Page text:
Samantha Marinko / March 26, 2021
Originally featured in our 2021 Greater Portland Market Outlook.
Once a hub for gas stations and automobile service centers, the Forest Avenue corridor has become a heavily-trafficked gateway to downtown Portland, home to restaurants, retailers, nonprofits, and more. Off-peninsula neighborhoods, such as Forest Avenue, have become a draw for businesses seeking relief from expensive downtown rents. For at least a decade, Forest Avenue and Woodford’s Corner have been hosting office tenants in affordable spaces and retailers have found the reasonable lease rates both appealing and more sustainable. Nonprofits, for whom making the best use of resources is vital, are finding the area particularly attractive.
This summer, The United Way of Greater Portland moved from a Class A office tower in downtown Portland into 10,600 SF at 550 Forest Avenue, also known as the Sanborn Building. The logic for a nonprofit is indisputable; costs were significantly cut, while access to downtown remains extraordinarily easy (the move was barely two miles from their former office). Other nonprofits that call Forest Avenue home include The Center for Grieving Children, The Portland Recovery Community Center, Wishrock Group, Maine Needs, and Gateway Community Services.
Many retailers have also found that a Forest Avenue presence makes sense, either instead of or in addition to their downtown space. Blake Orchard Juicery, with its original location on Exchange Street in the Old Port, opened a second location at 561 Forest Avenue. Maiz Columbian Street Food, formerly in the Public Market House on Monument Square, now resides at 621 Forest Avenue. Tipo Restaurant, just a half mile from Woodfords Corner on Ocean Avenue, was opened by the owners of downtown hot spot, Central Provisions, in response to complaints from CP regulars about the difficulties of downtown dining. New educational facilities are also changing the complexion of the Forest Avenue corridor. The University of New England announced that it would be moving the College of Osteopathic Medicine from its current Biddeford location to a new 110,000 SF facility on the Portland campus, as part of a five year plan. Additional plan components include a new athletics building, a new facilities building, a new academic building, a new residence hall, the conversion of the existing gymnasium to an academic building, and the redevelopment of a church into office space. The Portland campus already serves as home to University of New England’s College of Dental Medicine, the College of Pharmacy, and the Westbrook College of Health Professions.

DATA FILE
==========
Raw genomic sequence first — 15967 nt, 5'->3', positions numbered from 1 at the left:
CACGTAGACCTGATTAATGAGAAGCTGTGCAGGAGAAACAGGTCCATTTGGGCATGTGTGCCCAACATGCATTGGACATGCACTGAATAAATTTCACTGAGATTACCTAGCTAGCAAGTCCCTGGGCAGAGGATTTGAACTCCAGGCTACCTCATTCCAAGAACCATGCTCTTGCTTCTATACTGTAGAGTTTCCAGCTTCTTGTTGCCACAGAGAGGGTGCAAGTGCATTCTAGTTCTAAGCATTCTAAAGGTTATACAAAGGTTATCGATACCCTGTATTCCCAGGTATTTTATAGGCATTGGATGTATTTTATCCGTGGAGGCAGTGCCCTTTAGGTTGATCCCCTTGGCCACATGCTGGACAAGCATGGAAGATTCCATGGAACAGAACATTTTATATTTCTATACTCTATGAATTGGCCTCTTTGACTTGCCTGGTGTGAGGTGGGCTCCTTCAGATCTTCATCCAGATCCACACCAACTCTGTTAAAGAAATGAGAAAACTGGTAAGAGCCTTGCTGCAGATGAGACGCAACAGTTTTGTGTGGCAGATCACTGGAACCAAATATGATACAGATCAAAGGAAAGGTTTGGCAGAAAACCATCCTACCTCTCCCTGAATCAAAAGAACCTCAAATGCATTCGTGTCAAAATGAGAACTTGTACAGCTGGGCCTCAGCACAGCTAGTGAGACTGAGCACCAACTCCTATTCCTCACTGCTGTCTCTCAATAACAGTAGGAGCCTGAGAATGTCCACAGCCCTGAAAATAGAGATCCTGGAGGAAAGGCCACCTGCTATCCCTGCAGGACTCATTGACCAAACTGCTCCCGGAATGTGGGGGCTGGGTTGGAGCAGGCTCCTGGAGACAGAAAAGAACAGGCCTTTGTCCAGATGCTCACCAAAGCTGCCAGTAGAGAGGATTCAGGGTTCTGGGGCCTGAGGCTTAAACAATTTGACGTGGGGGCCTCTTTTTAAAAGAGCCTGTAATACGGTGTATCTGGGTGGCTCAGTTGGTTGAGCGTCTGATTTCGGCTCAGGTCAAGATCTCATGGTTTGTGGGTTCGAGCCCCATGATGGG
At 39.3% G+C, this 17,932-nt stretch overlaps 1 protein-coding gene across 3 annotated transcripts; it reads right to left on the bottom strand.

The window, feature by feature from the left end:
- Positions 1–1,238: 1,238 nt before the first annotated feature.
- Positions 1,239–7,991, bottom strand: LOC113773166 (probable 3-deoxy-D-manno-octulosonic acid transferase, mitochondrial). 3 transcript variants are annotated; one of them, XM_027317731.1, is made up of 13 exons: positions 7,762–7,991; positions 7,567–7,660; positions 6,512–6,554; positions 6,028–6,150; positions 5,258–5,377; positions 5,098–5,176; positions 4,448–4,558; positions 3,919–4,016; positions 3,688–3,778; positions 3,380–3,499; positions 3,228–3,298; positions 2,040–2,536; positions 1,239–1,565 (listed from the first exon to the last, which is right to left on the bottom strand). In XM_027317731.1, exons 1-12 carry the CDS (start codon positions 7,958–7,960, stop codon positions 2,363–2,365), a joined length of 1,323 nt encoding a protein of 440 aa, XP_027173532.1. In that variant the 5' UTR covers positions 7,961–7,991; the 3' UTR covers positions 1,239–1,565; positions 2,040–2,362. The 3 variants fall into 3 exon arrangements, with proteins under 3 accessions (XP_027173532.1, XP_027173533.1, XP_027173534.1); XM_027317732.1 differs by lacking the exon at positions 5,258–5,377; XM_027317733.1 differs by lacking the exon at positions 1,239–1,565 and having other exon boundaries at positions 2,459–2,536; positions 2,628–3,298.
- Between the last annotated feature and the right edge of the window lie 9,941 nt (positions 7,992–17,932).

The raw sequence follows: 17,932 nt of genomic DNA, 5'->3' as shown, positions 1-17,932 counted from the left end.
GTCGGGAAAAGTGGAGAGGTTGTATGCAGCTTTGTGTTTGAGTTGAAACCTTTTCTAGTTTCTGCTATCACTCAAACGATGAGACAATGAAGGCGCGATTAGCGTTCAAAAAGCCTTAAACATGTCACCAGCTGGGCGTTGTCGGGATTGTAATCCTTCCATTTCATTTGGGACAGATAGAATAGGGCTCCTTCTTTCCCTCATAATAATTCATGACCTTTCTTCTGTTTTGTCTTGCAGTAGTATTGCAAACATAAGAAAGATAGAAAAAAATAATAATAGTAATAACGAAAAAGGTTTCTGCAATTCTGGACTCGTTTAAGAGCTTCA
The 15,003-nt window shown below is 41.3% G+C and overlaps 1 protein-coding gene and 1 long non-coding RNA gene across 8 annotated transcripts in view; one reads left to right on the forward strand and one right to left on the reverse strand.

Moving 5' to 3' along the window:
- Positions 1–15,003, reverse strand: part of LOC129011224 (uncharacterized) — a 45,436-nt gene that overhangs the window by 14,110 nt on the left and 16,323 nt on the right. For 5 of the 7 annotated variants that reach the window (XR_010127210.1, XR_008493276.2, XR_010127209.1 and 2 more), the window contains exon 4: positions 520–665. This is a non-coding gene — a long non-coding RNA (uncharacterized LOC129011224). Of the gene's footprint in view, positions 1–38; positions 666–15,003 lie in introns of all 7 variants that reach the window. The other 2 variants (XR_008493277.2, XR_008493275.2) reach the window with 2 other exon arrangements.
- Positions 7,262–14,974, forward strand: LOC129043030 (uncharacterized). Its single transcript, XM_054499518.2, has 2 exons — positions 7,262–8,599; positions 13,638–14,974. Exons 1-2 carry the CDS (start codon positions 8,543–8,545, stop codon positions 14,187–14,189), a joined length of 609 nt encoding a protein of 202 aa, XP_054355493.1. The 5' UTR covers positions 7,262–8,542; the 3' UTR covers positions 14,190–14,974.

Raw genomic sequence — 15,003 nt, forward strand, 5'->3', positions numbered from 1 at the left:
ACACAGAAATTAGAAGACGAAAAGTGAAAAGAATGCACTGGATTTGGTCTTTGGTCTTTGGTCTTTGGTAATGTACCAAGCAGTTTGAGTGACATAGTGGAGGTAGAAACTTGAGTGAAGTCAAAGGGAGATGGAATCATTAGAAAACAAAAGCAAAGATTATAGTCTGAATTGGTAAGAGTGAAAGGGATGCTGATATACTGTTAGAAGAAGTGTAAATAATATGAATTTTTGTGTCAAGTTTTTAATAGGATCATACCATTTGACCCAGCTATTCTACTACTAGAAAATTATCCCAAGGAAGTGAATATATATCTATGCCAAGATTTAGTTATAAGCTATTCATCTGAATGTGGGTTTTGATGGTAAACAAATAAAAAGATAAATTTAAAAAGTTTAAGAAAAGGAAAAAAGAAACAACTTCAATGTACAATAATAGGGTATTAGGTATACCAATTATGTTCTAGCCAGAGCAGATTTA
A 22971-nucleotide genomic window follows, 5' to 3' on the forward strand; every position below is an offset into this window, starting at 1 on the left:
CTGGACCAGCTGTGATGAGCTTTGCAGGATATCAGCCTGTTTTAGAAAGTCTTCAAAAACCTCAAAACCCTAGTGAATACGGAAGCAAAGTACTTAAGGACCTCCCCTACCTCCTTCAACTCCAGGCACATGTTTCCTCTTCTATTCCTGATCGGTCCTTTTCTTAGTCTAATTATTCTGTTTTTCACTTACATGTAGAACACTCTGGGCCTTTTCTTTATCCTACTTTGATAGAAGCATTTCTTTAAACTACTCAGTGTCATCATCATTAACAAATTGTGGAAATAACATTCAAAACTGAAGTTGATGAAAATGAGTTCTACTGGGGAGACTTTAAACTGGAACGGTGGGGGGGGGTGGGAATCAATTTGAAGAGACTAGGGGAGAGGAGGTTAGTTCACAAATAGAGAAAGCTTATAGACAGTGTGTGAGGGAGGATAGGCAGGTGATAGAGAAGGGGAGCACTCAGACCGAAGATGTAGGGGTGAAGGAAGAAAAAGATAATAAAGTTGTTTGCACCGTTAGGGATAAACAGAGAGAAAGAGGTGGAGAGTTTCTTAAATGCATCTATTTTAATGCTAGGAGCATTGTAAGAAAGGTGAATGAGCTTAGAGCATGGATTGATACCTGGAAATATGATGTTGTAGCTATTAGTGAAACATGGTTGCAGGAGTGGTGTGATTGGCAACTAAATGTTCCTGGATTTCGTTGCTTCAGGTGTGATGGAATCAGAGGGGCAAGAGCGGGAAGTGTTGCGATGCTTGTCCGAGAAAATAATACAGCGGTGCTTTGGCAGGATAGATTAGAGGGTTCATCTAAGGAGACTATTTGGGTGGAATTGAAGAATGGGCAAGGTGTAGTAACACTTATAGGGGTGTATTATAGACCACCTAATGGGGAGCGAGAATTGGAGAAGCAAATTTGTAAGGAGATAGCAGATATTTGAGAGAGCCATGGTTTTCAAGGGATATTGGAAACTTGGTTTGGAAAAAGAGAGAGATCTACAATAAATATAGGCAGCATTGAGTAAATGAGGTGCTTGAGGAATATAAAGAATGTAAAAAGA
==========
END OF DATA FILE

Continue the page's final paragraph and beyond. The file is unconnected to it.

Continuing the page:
UNE isn’t the only college expanding along the Forest Avenue corridor. The University of Southern Maine also has big plans. USM is spending $100 million to construct new student housing for 550 upperclassmen and grad students and a new, 60,000 SF career center. Future plans include a new graduate center for professional studies, a performing and fine arts center, and additional parking facilities to support the new projects and housing. The master plan submitted in January of 2019 also leaves room for future academic, housing, parking and/or athletic growth, further suggesting that the Forest Avenue corridor will continue to see new coffee shops, chic eateries, and hip boutiques due to the demand from the influx of students.
In this dynamic time for real estate, Forest Avenue and the surrounding neighborhoods continue to grow as new businesses see the benefits of making this area their home base. Given the projects underway and in the pipeline, the area will continue to evolve and thrive.
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